A new phrase has entered our conversations: Imposter Syndrome.

“Imposter syndrome is a behavioral health phenomenon described as self-doubt of intellect, skills, or accomplishments among high-achieving individuals. These individuals cannot internalize their success and subsequently experience pervasive feelings of self-doubt, anxiety, depression, and/or apprehension of being exposed as a fraud in their work, despite verifiable and objective evidence of their successfulness.” (National Library of Medicine website)

I wonder if there is a form of “Spiritual Imposter Syndrome” present in many Latter-day Saints.  We are earnest saints, going to church, fulfilling our callings, and trying to live the principles of the gospel. We likely are seen by others in our wards or branches as sincerely being on the road of discipleship. Yet, many of us still have some level of anxiety about not doing enough or being enough. Perhaps we can’t get past mistakes we have made along the way or weaknesses we continue to struggle with. Maybe we doubt we are “celestial material” and are apprehensive about our chances of making it back to God’s presence.

Any of us who struggle with Spiritual Imposter Syndrome feel inadequate, which drains us of the joy of the gospel. Instead of the gospel being Good News to us, it might feel exhausting and condemning.

There is a doctrinal reality that seems to validate such perceptions. “Because of the fall, our natures have become evil continually” (Ether 3:2). Those are the sobering words from the brother of Jared.

Because of our fallen nature, we know that we fail often as disciples in spite of earnest efforts. Frequently we are not who we hope and strive to be. We put on nice smiles and our Sunday best clothes to go to church, but in our hearts, we know that we regularly try to cover our sins, gratify our pride, judge harshly, give grudgingly, and work furiously to manipulate the people around us (see Doctrine and Covenants 121:37). We know we are spiritual imposters, and we worry about being found out.

In spite of this painful truth about our condition in mortality, the Lord offers hopeful counsel and reassurance: “Nevertheless, be of good cheer, for I will lead you along. The kingdom is yours and the blessings thereof are yours, and the riches of eternity are yours” (Doctrine and Covenants 78:18).

Is God serious? How can we be of good cheer when we recognize that we are spiritual imposters?  How can we feel reassured when we know that we continually fall short?

A popular humanistic way of dealing with the discomfort of fallenness is to look within ourselves for a solution. One option is to try to convince ourselves that we are enough. We work on our self-esteem and rationalize our weaknesses. Another option is to energetically work to “fix” ourselves. We dive into accomplishing a checklist of spiritual practices so that hopefully we can redeem ourselves.

The problem is that neither option works. No matter how hard we try to convince ourselves we are enough or furiously work on redeeming ourselves, in the end, a “natural man” or “natural woman” on their own remains an enemy to God. “The natural man is an enemy to God, and has been from the fall of Adam, and will be, forever and ever” (Mosiah 3:19).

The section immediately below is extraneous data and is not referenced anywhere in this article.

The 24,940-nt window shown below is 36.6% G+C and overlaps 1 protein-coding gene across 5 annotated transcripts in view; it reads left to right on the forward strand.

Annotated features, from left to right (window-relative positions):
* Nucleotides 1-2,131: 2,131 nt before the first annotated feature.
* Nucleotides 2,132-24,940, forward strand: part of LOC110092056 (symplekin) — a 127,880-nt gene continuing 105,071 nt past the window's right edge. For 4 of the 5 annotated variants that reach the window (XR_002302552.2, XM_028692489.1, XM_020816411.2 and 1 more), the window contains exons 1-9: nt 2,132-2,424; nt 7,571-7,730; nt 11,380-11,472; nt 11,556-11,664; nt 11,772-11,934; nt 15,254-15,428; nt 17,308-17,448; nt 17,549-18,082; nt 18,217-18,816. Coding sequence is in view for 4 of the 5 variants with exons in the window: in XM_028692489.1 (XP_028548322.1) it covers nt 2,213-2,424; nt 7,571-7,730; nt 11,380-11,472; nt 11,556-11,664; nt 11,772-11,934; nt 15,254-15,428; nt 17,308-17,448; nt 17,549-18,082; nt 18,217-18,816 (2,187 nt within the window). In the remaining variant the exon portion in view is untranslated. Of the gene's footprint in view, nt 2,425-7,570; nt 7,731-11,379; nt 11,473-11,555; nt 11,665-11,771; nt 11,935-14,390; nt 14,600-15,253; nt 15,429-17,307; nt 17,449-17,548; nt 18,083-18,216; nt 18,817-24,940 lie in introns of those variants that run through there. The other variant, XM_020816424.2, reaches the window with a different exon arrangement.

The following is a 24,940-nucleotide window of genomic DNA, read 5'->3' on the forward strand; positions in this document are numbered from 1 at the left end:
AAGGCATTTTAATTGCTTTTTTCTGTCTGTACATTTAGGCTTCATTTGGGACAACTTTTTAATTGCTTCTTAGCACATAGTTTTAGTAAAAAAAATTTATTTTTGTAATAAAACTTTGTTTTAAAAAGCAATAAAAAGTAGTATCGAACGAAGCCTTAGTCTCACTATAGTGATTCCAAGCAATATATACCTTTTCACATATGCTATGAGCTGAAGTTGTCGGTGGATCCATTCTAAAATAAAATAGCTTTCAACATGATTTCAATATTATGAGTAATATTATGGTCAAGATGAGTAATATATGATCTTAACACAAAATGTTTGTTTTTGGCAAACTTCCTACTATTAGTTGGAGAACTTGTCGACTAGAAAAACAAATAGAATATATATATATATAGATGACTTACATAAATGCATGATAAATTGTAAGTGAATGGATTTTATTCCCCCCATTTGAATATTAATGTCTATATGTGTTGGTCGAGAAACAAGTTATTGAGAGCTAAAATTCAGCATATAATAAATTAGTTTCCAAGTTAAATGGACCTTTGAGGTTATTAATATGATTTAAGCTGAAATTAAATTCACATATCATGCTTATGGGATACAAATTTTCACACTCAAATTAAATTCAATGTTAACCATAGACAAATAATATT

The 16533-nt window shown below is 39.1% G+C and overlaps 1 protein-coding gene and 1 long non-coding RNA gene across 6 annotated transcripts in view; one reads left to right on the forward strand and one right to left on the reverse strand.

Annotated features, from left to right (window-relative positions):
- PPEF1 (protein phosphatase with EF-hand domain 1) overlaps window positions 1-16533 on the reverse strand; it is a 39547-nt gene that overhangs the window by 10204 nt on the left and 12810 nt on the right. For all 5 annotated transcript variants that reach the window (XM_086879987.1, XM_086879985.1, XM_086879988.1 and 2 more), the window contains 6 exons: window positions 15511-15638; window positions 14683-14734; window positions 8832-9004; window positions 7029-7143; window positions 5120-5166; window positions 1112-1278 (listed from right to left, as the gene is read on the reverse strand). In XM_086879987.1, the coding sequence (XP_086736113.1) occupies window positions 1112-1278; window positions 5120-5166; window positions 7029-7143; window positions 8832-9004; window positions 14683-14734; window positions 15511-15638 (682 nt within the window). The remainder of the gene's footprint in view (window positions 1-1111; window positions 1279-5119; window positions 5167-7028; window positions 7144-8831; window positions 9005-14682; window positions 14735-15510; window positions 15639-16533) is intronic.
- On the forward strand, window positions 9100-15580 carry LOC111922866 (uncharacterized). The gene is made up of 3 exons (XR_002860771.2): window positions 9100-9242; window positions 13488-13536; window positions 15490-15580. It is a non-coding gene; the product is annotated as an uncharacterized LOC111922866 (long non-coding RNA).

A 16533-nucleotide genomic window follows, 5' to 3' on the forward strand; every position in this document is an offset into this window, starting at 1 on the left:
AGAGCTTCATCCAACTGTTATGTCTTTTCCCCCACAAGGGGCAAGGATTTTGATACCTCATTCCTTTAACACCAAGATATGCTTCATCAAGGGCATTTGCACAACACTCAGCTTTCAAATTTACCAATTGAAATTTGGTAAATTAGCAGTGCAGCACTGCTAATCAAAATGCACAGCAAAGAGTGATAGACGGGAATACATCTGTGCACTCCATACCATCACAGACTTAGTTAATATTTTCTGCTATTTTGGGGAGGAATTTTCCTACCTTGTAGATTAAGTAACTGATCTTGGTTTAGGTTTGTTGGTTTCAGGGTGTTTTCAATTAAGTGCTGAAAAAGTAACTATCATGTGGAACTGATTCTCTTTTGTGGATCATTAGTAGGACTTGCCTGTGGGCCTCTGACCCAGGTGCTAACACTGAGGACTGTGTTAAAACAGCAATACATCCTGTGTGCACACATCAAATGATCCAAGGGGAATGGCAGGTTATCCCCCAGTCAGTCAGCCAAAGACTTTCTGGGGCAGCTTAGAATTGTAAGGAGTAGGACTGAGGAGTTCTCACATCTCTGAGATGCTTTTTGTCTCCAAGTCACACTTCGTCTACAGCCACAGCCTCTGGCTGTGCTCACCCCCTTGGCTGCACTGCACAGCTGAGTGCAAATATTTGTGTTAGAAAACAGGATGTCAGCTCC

How do we reconcile our continuing sense that we are spiritual imposters with His counsel to be of good cheer? It just doesn’t make sense!

Except…. God lovingly offers us a path that will actually be effective!

. . . unless he yields to the enticings of the Holy Spirit, and putteth off the natural man and becometh a saint through the atonement of Christ the Lord, and becometh as a child, submissive, meek, humble, patient, full of love, willing to submit to all things which the Lord seeth fit to inflict upon him, even as a child doth submit to his father. (Mosiah 3:19, emphasis added)

God offers us a partnership with the only One who was not an imposter—the only One who actually was perfect! We turn to Him. We submit to Him. We fully accept Him into our lives. We are able to experience our worth through the lens of His love. We are “enough” because we are His. We trust that we will be redeemed by His power.

Our only hope is to replace our sense of being a spiritual imposter with the confidence of knowing we are bound to Jesus who offers up His own perfection and atonement on our behalf.

Listen to him who is the advocate with the Father, who is pleading your cause before him—

Saying: Father, behold the sufferings and death of him who did no sin, in whom thou wast well pleased; behold the blood of thy Son which was shed, the blood of him whom thou gavest that thyself might be glorified; Wherefore, Father, spare these my brethren that believe on my name, that they may come unto me and have everlasting life. (Doctrine and Covenants 45:3-5)

Ammon knew exactly how to deal with Spiritual Imposter Syndrome. He sets the example for us.

Yea, I know that I am nothing; as to my strength I am weak; therefore I will not boast of myself, but I will boast of my God, for in his strength I can do all things; yea, behold, many mighty miracles we have wrought in this land, for which we will praise his name forever. (Alma 26:12)

When we surrender all pretense of spiritual self-sufficiency and throw ourselves on His merits, mercy, and grace (2 Nephi 2:8), He pays our debts, mends our souls, bestows glory on us, and purchases us a place among the noble and great ones. We sit with Abraham, Isaac, and Jacob and inherit thrones, kingdoms, principalities, and powers, dominions, all heights and depths” (Doctrine and Covenants 132:19).

The central message of all scripture is that the anxiety of Spiritual Imposter Syndrome has no place in the lives of disciples. The central message of all scripture is to turn to Jesus, to follow and partner with Him, so that we can be fully peaceful in His love and His redemptiveness.


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